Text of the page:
• Remove from heat, and allow to cool enough to handle. Strain through a fine-mesh sieve, pressing the marigold flowers
with the back of a spoon to extract all
the oils. Discard the marigold.

• Chill for 24 to 48 hours, until the water and oil separate. Skim off the water, and discard.

• Place the oil in a heavy saucepan and simmer over low heat. Do not allow to come to a boil.

• Add the beeswax, stirring until dissolved.

• Pour into storage containers with lids.

Enjoy! The marigold is a great example of the many medical mysteries that live in the heart of the world’s greatest traditions. I can’t wait to share the herbal underpinnings of Christmas in a few months!

Stay curious,

Nick Polizzi
Director, The Sacred Science

Filed Under: Herbalism

About Nick Polizzi

Nick Polizzi has spent his career directing and producing feature length documentaries about natural alternatives to conventional medicine. Nick's current role as executive producer of the docuseries "Proven: Healing Breakthroughs Backed By Science" and "Remedy: Ancient Medicine for Modern Illness" stems from a calling to honor, preserve, and protect the natural healing knowledge and earth-based medicines that our ancestors passed down to us.

View all posts by Nick Polizzi

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  1. Donna says:

    LOVE Sacred Science, thanks of everything you post! This is my favourite time of year, particularly for what it represents in nature.
    But actually, the origins of Halloween are very similar to that of Mexico, commercialism has it wrong 🙂
    It was originally a Pagan holiday called Samhain! Summer’s end. The observance of change, when the old year has passed, the harvest has been gathered, animals brought in from the fields, and the leaves have fallen from the trees. The earth slowly begins to die around us & the veil between this world and the next is at its thinnest, allowing the spirits of the dead to travel again among the living!! A time of connecting with & honouring our ancestors. Sanhaim feasts lasting 3 days are still popular with alters paying homage and respect is paid to our ancestors!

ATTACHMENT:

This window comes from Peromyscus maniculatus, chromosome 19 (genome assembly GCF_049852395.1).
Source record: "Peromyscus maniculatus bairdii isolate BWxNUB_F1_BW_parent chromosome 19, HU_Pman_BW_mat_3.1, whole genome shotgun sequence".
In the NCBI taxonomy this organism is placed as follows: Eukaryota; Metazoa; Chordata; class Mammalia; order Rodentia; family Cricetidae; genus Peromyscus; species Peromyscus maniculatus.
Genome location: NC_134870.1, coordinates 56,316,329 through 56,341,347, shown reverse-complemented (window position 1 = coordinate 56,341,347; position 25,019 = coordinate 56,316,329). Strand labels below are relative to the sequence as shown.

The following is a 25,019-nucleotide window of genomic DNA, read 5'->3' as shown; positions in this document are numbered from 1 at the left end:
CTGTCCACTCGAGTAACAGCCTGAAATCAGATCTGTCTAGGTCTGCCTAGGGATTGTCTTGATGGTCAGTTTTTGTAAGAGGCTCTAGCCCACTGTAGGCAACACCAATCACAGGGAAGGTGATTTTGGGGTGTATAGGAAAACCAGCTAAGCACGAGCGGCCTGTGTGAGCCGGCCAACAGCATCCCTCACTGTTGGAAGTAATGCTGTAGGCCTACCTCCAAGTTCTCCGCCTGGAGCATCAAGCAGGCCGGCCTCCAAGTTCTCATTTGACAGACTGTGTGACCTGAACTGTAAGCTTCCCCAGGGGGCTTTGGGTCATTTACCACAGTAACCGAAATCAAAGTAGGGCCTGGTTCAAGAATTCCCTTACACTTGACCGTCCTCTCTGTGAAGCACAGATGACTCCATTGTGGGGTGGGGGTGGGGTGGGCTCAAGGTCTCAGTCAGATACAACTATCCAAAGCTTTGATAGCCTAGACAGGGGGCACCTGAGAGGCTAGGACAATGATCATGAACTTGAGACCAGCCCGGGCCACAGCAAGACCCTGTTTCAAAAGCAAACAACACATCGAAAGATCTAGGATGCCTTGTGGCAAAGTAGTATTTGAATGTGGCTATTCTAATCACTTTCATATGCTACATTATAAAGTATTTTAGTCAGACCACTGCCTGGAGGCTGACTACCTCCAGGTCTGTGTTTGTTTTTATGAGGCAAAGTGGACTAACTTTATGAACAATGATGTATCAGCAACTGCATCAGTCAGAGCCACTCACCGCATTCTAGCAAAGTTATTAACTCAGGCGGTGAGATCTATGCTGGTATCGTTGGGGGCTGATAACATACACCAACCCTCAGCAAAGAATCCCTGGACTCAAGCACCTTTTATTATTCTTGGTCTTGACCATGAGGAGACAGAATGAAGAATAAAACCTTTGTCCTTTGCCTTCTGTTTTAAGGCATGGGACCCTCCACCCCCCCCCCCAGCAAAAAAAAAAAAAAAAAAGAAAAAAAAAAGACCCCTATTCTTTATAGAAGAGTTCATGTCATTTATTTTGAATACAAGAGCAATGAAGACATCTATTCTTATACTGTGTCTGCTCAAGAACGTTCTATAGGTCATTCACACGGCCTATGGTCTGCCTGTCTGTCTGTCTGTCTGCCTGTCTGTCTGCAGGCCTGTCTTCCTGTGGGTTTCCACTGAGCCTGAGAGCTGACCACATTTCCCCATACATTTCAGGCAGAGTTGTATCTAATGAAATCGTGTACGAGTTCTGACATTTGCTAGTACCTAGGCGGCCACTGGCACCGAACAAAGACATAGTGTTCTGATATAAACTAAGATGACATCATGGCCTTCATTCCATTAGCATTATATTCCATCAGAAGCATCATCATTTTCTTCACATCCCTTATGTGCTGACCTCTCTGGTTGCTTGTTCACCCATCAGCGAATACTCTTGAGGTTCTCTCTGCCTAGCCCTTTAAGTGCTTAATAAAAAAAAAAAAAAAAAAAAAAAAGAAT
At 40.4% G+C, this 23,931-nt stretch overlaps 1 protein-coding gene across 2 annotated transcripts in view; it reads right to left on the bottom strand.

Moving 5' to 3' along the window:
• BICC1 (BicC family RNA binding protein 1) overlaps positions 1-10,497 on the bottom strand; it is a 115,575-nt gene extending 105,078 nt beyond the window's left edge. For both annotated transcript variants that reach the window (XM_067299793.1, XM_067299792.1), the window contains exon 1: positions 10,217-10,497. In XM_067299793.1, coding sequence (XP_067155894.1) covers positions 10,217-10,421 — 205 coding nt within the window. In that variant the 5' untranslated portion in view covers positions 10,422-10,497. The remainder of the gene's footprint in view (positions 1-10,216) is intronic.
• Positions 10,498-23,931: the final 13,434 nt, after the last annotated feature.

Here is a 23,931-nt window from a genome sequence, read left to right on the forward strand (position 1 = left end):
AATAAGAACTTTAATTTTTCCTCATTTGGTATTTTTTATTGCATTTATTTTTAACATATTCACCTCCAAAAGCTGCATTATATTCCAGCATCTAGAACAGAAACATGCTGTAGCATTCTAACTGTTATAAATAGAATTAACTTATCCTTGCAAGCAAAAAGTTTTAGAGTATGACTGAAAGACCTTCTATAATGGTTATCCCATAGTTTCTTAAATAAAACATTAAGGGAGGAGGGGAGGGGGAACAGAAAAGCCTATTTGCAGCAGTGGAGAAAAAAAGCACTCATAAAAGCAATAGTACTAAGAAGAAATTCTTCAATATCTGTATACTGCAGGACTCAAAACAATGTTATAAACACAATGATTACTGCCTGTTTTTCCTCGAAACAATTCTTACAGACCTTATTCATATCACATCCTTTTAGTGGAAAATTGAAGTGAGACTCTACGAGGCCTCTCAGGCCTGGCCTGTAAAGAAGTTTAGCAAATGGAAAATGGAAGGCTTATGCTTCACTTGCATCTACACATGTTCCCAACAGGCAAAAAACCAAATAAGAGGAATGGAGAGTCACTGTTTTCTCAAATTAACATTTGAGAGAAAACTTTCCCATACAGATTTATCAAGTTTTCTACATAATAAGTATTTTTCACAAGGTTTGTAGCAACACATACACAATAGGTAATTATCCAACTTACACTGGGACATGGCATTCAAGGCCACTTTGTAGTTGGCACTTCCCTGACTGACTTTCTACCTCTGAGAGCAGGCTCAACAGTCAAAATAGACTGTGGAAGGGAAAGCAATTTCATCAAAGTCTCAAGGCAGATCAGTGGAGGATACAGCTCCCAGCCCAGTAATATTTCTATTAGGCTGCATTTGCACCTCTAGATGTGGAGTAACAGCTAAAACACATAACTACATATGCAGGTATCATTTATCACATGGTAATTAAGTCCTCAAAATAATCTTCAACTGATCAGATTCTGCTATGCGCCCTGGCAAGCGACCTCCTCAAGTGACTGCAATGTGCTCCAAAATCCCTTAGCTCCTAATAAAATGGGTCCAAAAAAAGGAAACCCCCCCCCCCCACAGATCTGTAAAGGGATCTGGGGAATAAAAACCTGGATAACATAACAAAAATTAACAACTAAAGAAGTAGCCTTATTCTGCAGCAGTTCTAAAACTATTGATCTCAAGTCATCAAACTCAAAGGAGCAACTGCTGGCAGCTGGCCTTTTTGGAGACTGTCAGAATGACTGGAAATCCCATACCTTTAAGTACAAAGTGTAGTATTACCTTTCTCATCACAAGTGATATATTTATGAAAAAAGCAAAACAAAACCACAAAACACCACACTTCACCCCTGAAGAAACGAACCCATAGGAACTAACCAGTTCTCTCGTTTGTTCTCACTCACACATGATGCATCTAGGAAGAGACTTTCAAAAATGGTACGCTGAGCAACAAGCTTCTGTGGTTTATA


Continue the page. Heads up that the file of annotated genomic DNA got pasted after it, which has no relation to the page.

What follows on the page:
When the Catholics were trying to turn the Pagans to Christ, they targeted the traditional Pagan celebrations and rather then try to stop them, they made a Christian holiday at the same time, in the hope it would become a church holiday.
    So they declared 1st November All Hallow’s Day (All Saints Day, for honouring those that didn’t have their own day). So the night before became All Hallows’ Eve, then Hallowe’en, and eventually, simply Halloween, pretty much now a combination of a few different traditions!

    It’s seen as the perfect time for us to wrap up the old, deal with anything unresolved from the last year, clear out our unfinished ‘stuff’ and make way for the new! 🙂

    • ashley says:

      Thanks, Donna! I was just about to clarify the same info when I read your post! Good job, very descriptive. The only thing I will add is the fact that “Halloween”, as Americans now know it, has really just become a marketing frenzy…no spirituality whatsoever. So sad…

    • Andrea says:

      Love it both descriptions of Día de los muertos and All hollow’s eve. Thank you

  2. Finn says:

    Halloween is a Northern European pagan tradition that instills fear around death,
    The above statement is highly inaccurate and rather offensive. I am Northern European (Irish) and a person of the land (pagan) and the festival of Samhain is a fire festival honouring the ancestors and the turning of the wheel to a new year – life begins in darkness. The distortion of this festival into what it is today occurs through Christianity and most recently TV insanity. Just a friendly heads up to get your facts clear before further muddying the waters. Samhain shona duit.

  3. Joelle says:

    Are the flowers you are using fresh or dried?

  4. […] Dead are a celebration of the deceased, to honor our loved ones who have passed away. Here’s a link to a nice article about this ancient […]